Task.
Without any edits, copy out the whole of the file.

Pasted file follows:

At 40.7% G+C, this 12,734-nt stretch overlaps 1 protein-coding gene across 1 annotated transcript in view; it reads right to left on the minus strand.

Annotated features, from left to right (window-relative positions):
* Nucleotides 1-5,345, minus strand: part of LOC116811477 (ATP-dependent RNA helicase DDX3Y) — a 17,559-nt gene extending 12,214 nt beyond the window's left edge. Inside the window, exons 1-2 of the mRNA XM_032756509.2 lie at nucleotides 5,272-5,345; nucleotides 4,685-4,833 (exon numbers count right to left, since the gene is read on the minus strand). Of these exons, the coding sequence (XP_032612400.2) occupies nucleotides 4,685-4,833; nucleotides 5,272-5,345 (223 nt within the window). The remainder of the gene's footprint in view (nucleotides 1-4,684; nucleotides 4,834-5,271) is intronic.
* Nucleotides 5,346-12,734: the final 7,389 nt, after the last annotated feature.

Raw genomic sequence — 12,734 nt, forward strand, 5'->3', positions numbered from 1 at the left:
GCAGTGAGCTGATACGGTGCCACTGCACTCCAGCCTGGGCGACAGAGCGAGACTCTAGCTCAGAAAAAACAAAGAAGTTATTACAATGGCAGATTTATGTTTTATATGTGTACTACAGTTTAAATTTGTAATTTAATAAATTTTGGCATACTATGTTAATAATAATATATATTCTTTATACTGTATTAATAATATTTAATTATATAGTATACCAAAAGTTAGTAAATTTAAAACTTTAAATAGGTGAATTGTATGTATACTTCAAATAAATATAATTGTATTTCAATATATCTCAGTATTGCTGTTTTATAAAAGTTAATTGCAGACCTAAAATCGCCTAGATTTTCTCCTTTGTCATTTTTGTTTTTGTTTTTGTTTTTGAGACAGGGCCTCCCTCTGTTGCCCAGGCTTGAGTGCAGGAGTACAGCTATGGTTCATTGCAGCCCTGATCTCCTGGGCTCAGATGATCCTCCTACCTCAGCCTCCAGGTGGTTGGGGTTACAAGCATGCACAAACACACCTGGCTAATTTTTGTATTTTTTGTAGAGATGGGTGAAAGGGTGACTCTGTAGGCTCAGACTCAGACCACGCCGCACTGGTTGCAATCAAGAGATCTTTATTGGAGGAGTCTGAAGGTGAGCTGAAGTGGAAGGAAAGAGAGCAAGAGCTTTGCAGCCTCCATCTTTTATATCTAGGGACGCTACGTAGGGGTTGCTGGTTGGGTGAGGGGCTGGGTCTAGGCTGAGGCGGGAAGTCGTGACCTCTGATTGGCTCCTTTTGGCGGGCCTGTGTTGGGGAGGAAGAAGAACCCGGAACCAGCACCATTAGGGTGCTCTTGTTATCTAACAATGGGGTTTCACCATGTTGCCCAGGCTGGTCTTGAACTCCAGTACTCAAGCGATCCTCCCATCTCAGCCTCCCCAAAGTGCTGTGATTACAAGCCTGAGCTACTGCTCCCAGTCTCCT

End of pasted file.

At 40.7% G+C, this 12,734-nt stretch overlaps 1 protein-coding gene across 1 annotated transcript in view; it reads right to left on the minus strand.

Annotated features, from left to right (window-relative positions):
* Nucleotides 1-5,345, minus strand: part of LOC116811477 (ATP-dependent RNA helicase DDX3Y) — a 17,559-nt gene extending 12,214 nt beyond the window's left edge. Inside the window, exons 1-2 of the mRNA XM_032756509.2 lie at nucleotides 5,272-5,345; nucleotides 4,685-4,833 (exon numbers count right to left, since the gene is read on the minus strand). Of these exons, the coding sequence (XP_032612400.2) occupies nucleotides 4,685-4,833; nucleotides 5,272-5,345 (223 nt within the window). The remainder of the gene's footprint in view (nucleotides 1-4,684; nucleotides 4,834-5,271) is intronic.
* Nucleotides 5,346-12,734: the final 7,389 nt, after the last annotated feature.

Raw genomic sequence — 12,734 nt, forward strand, 5'->3', positions numbered from 1 at the left:
GCAGTGAGCTGATACGGTGCCACTGCACTCCAGCCTGGGCGACAGAGCGAGACTCTAGCTCAGAAAAAACAAAGAAGTTATTACAATGGCAGATTTATGTTTTATATGTGTACTACAGTTTAAATTTGTAATTTAATAAATTTTGGCATACTATGTTAATAATAATATATATTCTTTATACTGTATTAATAATATTTAATTATATAGTATACCAAAAGTTAGTAAATTTAAAACTTTAAATAGGTGAATTGTATGTATACTTCAAATAAATATAATTGTATTTCAATATATCTCAGTATTGCTGTTTTATAAAAGTTAATTGCAGACCTAAAATCGCCTAGATTTTCTCCTTTGTCATTTTTGTTTTTGTTTTTGTTTTTGAGACAGGGCCTCCCTCTGTTGCCCAGGCTTGAGTGCAGGAGTACAGCTATGGTTCATTGCAGCCCTGATCTCCTGGGCTCAGATGATCCTCCTACCTCAGCCTCCAGGTGGTTGGGGTTACAAGCATGCACAAACACACCTGGCTAATTTTTGTATTTTTTGTAGAGATGGGTGAAAGGGTGACTCTGTAGGCTCAGACTCAGACCACGCCGCACTGGTTGCAATCAAGAGATCTTTATTGGAGGAGTCTGAAGGTGAGCTGAAGTGGAAGGAAAGAGAGCAAGAGCTTTGCAGCCTCCATCTTTTATATCTAGGGACGCTACGTAGGGGTTGCTGGTTGGGTGAGGGGCTGGGTCTAGGCTGAGGCGGGAAGTCGTGACCTCTGATTGGCTCCTTTTGGCGGGCCTGTGTTGGGGAGGAAGAAGAACCCGGAACCAGCACCATTAGGGTGCTCTTGTTATCTAACAATGGGGTTTCACCATGTTGCCCAGGCTGGTCTTGAACTCCAGTACTCAAGCGATCCTCCCATCTCAGCCTCCCCAAAGTGCTGTGATTACAAGCCTGAGCTACTGCTCCCAGTCTCCT